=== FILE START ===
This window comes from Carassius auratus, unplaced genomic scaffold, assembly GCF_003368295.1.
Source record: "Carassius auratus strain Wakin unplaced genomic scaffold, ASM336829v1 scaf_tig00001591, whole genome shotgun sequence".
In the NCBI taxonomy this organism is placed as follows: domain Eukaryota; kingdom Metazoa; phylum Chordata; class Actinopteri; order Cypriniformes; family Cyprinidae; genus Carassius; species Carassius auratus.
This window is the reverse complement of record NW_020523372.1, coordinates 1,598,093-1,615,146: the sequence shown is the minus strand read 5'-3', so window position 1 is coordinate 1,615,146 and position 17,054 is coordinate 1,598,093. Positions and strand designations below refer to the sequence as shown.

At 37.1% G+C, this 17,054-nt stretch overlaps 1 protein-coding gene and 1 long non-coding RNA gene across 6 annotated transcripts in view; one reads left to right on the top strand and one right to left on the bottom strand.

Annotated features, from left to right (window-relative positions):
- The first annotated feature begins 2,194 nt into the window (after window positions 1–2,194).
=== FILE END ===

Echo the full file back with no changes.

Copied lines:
This window comes from Carassius auratus, unplaced genomic scaffold, assembly GCF_003368295.1.
Source record: "Carassius auratus strain Wakin unplaced genomic scaffold, ASM336829v1 scaf_tig00001591, whole genome shotgun sequence".
In the NCBI taxonomy this organism is placed as follows: domain Eukaryota; kingdom Metazoa; phylum Chordata; class Actinopteri; order Cypriniformes; family Cyprinidae; genus Carassius; species Carassius auratus.
This window is the reverse complement of record NW_020523372.1, coordinates 1,598,093-1,615,146: the sequence shown is the minus strand read 5'-3', so window position 1 is coordinate 1,615,146 and position 17,054 is coordinate 1,598,093. Positions and strand designations below refer to the sequence as shown.

At 37.1% G+C, this 17,054-nt stretch overlaps 1 protein-coding gene and 1 long non-coding RNA gene across 6 annotated transcripts in view; one reads left to right on the top strand and one right to left on the bottom strand.

Annotated features, from left to right (window-relative positions):
- The first annotated feature begins 2,194 nt into the window (after window positions 1–2,194).